By Walter Villa
READ MORE: Sand game gains momentum
Officials from the Arizona Interscholastic Association gathered the young athletes and made a brief speech.
“They told us we were making history,” Scottsdale Prep sophomore Leslie Smith said. “They told us to have fun and to always remember we were the first players in the country to play sand volleyball.”
The historic event -- the first official high school sand volleyball games -- happened Feb. 28 at Victory Lanes Sports Park in Glendale, Ariz. Originally,15 schools had shown interest in competing in Arizona this season, but budget and travel issues reduced the field to five.
“It’s a little sad for the other schools,” Smith said, “because they are missing out on something fun.”
Eric Hodgson, the outreach director for the Arizona Region of USA Volleyball, said he is not disappointed with the smaller-than-expected turnout of teams.
“We’re grateful,” he said. “We’re happy to have five schools that have shown a vision for what the sport can lead to in terms of scholarships and opportunities for female athletes.”
Hodgson’s organization donated beach volleyballs and helped train referees who did not have experience with the sand version of the sport. The Arizona Region also sponsored a clinic -- open to players and coaches -- with pro beach volleyball standout Jenn Snyder.
Also helping the cause was Victory Lanes owner Mike Krueger, who donated court time at his facility in north Phoenix.
As for the particulars: Each match has AIA officials acting as scorekeepers, and each school is permitted 12 players, which includes two alternates. Five doubles teams compete against each other, and the season will culminate with an April 14 state championship.
Scottsdale Prep (Scottsdale, Ariz.) coach Nathan McClallen said this year’s schedule was revised several times because clubs kept dropping out.
“But everyone I’ve talked to is focused on adding the sport for next year,” he said. “It seems like it will be much bigger next year. I’m glad we got in on the ground floor. We are going to be in a position where we can beat bigger schools next year because we know how.”
This year’s historic first matches were 5-0 victories for Scottsdale Prep over Westwind (Phoenix) and Fountain Hills (Ariz.) over Valley Vista (Surprise, Ariz.). Xavier (Phoenix), the fifth team competing this season, had a bye on opening day.
McClallen said his team gets credit for the first victory in Arizona history.
“The two matches were going on at the same, and ours finished first,” he said. “I’m really glad our girls got this opportunity.”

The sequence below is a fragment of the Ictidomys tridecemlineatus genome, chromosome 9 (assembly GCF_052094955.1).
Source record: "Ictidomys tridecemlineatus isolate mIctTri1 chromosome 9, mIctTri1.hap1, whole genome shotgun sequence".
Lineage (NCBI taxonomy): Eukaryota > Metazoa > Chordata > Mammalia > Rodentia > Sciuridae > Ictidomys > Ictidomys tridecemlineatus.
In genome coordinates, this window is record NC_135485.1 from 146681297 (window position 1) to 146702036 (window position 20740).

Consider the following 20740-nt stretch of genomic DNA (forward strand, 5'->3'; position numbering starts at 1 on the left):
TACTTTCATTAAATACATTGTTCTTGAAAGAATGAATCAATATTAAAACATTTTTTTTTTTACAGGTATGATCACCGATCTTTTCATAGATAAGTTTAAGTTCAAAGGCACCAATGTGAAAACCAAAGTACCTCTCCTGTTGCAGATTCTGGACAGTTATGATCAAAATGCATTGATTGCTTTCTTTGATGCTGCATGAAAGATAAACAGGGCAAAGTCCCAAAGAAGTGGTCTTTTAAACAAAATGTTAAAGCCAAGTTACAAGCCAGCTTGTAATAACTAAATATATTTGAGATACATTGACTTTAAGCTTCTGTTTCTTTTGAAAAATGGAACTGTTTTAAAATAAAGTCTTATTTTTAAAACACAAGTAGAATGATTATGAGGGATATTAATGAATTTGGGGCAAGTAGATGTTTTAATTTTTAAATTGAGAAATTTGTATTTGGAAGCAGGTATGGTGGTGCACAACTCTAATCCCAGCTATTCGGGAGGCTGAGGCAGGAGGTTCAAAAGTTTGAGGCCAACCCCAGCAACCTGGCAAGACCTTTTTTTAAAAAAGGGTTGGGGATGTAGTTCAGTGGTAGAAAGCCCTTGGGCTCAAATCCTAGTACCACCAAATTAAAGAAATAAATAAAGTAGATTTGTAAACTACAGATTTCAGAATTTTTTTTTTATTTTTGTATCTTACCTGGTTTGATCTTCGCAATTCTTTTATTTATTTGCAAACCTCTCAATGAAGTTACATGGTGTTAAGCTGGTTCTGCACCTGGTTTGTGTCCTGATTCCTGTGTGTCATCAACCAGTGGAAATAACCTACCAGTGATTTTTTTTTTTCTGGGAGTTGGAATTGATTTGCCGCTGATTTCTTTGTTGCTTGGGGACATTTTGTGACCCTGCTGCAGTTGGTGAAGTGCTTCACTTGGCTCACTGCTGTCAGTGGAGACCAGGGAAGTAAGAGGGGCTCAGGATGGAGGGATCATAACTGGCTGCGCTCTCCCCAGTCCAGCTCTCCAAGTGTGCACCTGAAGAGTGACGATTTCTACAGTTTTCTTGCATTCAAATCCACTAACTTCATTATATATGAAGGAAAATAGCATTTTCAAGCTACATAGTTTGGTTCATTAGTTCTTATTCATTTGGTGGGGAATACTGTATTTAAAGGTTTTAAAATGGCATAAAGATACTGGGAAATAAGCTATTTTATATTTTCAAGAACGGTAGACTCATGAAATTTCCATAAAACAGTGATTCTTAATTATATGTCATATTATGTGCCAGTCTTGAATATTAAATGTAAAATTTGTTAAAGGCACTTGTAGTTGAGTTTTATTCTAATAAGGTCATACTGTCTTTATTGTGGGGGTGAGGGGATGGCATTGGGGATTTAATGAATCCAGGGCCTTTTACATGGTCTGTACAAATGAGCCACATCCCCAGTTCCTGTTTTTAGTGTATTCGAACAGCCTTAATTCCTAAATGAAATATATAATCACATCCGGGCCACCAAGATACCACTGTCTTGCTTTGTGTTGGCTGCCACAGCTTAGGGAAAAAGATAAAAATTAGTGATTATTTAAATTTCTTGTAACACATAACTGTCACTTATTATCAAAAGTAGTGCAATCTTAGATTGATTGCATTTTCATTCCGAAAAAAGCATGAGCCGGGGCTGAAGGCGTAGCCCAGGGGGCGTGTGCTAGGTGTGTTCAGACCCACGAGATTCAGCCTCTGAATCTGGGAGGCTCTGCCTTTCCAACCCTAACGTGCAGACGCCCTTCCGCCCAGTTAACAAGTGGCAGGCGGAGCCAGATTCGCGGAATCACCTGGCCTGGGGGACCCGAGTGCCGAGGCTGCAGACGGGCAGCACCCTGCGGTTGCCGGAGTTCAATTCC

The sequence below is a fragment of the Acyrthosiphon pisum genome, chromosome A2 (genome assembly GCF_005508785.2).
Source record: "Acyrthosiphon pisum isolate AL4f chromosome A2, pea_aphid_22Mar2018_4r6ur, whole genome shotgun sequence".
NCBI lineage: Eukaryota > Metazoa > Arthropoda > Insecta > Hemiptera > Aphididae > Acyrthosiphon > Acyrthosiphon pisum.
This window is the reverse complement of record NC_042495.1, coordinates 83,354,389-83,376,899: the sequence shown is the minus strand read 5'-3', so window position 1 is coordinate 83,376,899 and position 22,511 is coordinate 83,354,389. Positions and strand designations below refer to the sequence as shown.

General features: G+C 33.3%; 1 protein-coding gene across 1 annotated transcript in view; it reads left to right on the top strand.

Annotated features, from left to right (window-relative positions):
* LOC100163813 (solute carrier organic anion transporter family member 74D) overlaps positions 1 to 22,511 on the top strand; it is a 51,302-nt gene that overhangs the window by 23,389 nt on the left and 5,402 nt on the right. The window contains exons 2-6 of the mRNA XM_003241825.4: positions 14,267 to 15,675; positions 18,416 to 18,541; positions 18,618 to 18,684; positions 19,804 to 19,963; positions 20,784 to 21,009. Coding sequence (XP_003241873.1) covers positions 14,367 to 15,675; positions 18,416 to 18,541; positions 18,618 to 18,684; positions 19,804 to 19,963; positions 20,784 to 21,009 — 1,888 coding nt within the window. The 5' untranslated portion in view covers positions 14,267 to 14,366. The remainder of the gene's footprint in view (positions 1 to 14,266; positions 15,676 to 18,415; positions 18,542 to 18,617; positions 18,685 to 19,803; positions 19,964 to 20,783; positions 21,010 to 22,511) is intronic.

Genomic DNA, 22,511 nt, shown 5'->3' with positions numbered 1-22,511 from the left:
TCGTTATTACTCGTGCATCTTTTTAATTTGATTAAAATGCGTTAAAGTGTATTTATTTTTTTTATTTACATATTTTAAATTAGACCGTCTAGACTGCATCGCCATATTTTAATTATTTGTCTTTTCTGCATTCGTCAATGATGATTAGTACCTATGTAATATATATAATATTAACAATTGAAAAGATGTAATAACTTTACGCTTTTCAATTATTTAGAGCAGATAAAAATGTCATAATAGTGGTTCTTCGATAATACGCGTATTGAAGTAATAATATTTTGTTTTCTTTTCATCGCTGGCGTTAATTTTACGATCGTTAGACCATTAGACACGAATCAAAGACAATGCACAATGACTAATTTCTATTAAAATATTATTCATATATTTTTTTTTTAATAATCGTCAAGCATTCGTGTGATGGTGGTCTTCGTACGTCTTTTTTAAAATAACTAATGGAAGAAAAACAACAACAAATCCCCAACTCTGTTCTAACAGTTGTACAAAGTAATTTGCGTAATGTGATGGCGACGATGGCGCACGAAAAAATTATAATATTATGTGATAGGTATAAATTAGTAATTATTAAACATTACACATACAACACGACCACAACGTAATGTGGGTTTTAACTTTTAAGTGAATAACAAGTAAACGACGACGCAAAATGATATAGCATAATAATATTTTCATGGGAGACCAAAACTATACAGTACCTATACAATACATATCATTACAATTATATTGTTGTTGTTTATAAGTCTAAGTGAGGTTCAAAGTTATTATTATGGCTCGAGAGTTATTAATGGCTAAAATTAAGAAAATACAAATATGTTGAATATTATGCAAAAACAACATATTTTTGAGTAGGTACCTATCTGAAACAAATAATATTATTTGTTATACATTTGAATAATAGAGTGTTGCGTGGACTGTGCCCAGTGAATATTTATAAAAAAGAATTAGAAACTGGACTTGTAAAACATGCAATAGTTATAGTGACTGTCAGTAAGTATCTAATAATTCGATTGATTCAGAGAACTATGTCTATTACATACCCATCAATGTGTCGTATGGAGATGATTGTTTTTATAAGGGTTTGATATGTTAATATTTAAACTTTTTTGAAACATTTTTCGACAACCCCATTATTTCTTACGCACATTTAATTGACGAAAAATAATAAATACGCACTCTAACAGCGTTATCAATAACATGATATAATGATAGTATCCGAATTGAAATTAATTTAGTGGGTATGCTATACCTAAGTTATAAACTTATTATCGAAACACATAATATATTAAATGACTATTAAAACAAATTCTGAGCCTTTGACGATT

McClallen said Westwind only had three duos and had to forfeit the other two matches.
Valley Vista coach Tonya Lee said she has just nine players, which means she has to forfeit one match each time out. She had 42 players in her JV and varsity indoor programs, but many of those girls are now playing softball or running track.
But the girls who did come out were thrilled, Lee said.
“The girls were giddy,” she said. “Everyone knew we were part of history.
“We’re more of a lower-income school. Many of my girls can’t afford to play club volleyball. Sand volleyball gives them another opportunity to earn a college scholarship.”
Lee said she thinks the sport will grow to 18 to 24 teams in Arizona next year.
McClallen, who has a full team at Scottsdale, said adding sand volleyball came at the expense of fielding a softball program this season.
“We chose volleyball, partly because our athletic director (Brent Demmitt) is a former beach volleyball player,” McClallen said. “But the girls seem to love it, too.”
Scottsdale’s top duo consists of sophomores Sydney Bell and Smith. But it was the No. 2 team of senior Ellen Munsil and freshman Morgan Nelson that scored Scottsdale’s only win in a 4-1 Week 2 loss to Xavier. The duo overcame match point to win 12-21, 23-21, 16-14.
“That was a massive upset,” McClallen said. “Xavier is using players from its indoor team, which ranked 35th in the nation (in the final POWERADE FAB 50 poll). But that just proves that you can have an incredible indoor team, and it’s completely different on sand.
“To me, sand volleyball is about being athletic and improvising. It’s not quite as technical as indoor. It will give a small school like us a chance.”
No matter who wins, Scottsdale players such as Bell and Stephanie Prince said sand volleyball is just a lot of fun.
Like all the Scottsdale players, neither had any experience playing on sand, but they still enjoyed the game.
“It doesn’t hurt as much to dive for a ball -- that’s a plus,” Bell said. “It’s a little harder to get up, and it’s harder to run on the sand. You need strong legs and quickness.
“It’s an intense sport. You have more responsibility because there are only two players and a lot of court to cover.”
Bell added that her bond with Smith, her usual partner, has grown because of the sport. She also enjoys the self-reliance the sport forces on players -- coaches are only allowed to talk to their players during the one-per-match timeouts.
Prince, whose younger sister has played softball, said sand volleyball is the much better choice for a spring sport.
“One of the things my sister doesn’t like about softball is that she feels she is always in the dugout,” Prince said. “In sand volleyball, you are much more involved and get to touch the ball on every play.
“I know some girls at other schools are jealous that we have a (sand volleyball) team and they don’t. But now that we’ve made history, I think a lot more teams will play next year.”